Long Beach starts Mike Conway’s continental hopping Indy/sports car world tour

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Although his St. Petersburg race was foiled by a miscommunication, look for Mike Conway and Ed Carpenter Racing to rebound this weekend in the Verizon IndyCar Series’ Toyota Grand Prix of Long Beach.

Conway enters the weekend in the No. 20 Fuzzy’s Vodka Chevrolet as one of seven past Long Beach winners, and additionally one of five drivers who scored their first career win on the historic streets in one of the 39 prior editions of the race.

His 2011 win for Andretti Autosport was something of a surprise, but it marked his territory as a future star to watch in IndyCar and also put his name in the record books for North America’s most prestigious street race.

“I had heard about the Toyota Grand Prix of Long Beach as I was growing up in England but I didn’t know the magnitude of the event,” Conway said in the team’s pre-race release. “I was on the top of the podium after my win and I looked down at the names in victory lane who had won there. And I said, ‘Bloody hell, there was a great list of drivers who have won at Long Beach.'”

A year ago, he was drafted into Long Beach as a last-minute third car for Rahal Letterman Lanigan Racing, then promptly was quick in Friday practice and stuck the car in the Firestone Fast Six for qualifying on Saturday. That performance turned heads considering he had opted to end a full-time IndyCar career to focus solely on road and street courses, and quit ovals.

For Conway, this weekend starts a crazy stretch of action across continents as he balances his IndyCar commitments with ECR along with his duties in an LMP2 class ORECA 03 Nissan for Millennium Racing in the FIA World Endurance Championship over each of the next five weeks. Conway will share the No. 23 Millennium car with ex-F1 shoes Stefan Johansson and Shinji Nakano.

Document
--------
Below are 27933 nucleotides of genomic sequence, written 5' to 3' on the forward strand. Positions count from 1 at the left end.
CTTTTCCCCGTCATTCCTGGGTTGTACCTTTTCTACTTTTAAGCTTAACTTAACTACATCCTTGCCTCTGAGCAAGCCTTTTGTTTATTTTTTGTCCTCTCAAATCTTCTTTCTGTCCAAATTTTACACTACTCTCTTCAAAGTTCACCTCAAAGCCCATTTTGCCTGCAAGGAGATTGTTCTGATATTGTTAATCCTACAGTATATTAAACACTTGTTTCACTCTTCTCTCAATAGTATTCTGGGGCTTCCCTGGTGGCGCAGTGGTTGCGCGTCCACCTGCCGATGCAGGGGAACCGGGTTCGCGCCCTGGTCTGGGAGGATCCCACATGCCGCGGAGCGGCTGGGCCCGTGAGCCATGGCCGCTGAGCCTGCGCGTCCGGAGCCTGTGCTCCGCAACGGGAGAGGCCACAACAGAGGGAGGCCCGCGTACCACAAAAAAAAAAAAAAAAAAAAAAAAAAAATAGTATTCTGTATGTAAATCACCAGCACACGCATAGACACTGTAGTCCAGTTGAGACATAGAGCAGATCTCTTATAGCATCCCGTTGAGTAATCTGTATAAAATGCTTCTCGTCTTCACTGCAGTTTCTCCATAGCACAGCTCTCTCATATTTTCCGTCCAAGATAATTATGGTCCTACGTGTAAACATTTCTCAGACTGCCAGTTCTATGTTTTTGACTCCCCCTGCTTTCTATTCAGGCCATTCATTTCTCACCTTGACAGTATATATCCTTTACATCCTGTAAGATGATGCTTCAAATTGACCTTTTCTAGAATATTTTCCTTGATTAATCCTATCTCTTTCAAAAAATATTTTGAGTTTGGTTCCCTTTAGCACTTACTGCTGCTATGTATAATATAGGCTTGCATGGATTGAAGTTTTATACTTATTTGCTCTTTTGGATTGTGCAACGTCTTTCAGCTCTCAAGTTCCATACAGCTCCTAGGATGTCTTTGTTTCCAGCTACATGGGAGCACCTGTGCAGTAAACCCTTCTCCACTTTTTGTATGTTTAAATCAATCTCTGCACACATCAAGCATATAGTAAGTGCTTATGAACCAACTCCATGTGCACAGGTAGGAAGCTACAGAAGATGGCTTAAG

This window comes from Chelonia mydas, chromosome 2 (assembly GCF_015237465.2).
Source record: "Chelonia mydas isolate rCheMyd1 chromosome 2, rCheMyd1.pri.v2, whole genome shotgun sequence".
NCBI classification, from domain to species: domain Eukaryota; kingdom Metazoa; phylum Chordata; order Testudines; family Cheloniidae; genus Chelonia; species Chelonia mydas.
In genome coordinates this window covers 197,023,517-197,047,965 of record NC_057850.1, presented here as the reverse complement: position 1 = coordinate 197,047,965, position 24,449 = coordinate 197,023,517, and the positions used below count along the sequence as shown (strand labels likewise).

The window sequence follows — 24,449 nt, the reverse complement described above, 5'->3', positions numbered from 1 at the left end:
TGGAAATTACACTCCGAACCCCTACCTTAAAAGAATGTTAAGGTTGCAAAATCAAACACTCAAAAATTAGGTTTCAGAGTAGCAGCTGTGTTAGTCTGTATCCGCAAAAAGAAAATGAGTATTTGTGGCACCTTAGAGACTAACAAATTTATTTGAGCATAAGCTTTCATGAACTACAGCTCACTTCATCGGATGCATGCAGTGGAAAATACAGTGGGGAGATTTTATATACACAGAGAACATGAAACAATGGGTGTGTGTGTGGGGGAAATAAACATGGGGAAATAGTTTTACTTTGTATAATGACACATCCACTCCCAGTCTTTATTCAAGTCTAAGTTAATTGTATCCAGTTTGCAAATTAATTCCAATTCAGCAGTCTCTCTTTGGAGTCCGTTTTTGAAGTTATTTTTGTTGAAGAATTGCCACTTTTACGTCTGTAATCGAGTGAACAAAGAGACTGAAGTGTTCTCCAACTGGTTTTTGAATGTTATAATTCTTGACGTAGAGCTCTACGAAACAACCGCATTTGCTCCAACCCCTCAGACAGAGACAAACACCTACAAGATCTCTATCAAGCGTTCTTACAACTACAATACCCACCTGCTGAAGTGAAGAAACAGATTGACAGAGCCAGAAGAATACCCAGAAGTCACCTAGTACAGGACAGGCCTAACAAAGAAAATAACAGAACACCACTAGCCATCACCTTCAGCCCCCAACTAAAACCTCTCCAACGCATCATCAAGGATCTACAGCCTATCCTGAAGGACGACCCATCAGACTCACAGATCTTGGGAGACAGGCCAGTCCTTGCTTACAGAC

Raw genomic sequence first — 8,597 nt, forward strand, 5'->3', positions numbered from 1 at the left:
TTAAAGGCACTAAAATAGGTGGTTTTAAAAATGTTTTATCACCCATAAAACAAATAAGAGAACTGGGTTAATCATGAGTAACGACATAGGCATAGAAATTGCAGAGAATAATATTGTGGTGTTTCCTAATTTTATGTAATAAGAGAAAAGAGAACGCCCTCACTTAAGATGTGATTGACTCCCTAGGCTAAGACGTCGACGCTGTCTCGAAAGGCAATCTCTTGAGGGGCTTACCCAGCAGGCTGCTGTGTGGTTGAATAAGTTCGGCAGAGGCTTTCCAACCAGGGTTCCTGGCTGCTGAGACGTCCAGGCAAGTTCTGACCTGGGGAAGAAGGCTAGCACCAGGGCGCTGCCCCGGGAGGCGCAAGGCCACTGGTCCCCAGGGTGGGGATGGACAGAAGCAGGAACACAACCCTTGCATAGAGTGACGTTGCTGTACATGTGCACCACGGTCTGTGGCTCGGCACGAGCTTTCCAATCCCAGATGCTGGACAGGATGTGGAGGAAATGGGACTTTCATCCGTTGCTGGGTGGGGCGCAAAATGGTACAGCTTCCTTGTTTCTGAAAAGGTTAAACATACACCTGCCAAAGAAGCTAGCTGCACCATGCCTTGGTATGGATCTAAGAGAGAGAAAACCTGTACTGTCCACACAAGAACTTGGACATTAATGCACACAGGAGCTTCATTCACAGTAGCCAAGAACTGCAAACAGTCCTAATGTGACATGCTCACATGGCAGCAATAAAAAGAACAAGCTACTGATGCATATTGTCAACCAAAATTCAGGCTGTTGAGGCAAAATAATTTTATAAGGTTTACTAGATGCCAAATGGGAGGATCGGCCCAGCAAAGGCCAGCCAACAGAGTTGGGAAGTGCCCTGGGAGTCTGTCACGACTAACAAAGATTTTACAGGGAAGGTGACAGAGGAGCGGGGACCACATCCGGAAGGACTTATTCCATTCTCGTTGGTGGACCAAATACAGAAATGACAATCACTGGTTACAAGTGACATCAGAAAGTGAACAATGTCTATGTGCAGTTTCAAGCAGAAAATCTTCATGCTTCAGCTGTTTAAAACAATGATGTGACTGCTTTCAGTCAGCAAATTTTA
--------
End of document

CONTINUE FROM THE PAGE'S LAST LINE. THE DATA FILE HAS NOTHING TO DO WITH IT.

Conway races at Long Beach this weekend, then heads to his home country to race the FIA WEC curtain-raiser in Silverstone on April 20. April 27 is back to the ECR IndyCar at Barber Motorsports Park, in what will be his first natural terrain road course race in an IndyCar since Sonoma 2012 (all his 2013 and the first two 2014 races were on street courses). Then it’s back to the WEC for Spa on May 4, and then the five-week stretch concludes May 10 with the ECR IndyCar in the inaugural Grand Prix of Indianapolis.

In those five races, expect Conway to get at least one win, perhaps an additional podium finish or two and a heck of a lot of frequent flier miles. A Long Beach repeat of his 2011 triumph would not be a bad place to start.

Latest INDYCAR Aeroscreen test continues to provide feedback; data to series

Bruce Martin Photo
Bruce Martin Photo
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RICHMOND, Virginia – After completing its third Aeroscreen test since October 2, INDYCAR continues to collect valuable data and feedback from the drivers and engineers involved in testing.

The latest test of the Aeroscreen came Tuesday, October 15 at Richmond Raceway, a .750-mile short oval. Five-time NTT IndyCar Series champion Scott Dixon has been involved in testing dating all the way back to 2017 at Phoenix with the original “Windscreen.” Tuesday’s test was the first-time two-time NTT IndyCar champion Josef Newgarden was able to test the device that partially encloses the cockpit proving greatly enhanced driver safety.

It was also the first time the current “Aeroscreen” designed and created by Red Bull Advanced Technologies, Pankl and Dallara has been tested at a short oval – a track that measures under 1.5-miles in length.

The previous tests were at the 2.5-mile Indianapolis Motor Speedway on October 2 and the Barber Motorsports Park road course on October 7.

“It wasn’t a problem getting in the car today and relearning a new viewpoint,” Newgarden told NBC Sports.com at the conclusion of Tuesday’s test. “It felt like a new viewpoint. It’s still an Indy car. It still feels like an Indy car. The car does a lot of the things it did before. It required some slight tuning differences to accommodate a different center of gravity and different total weight.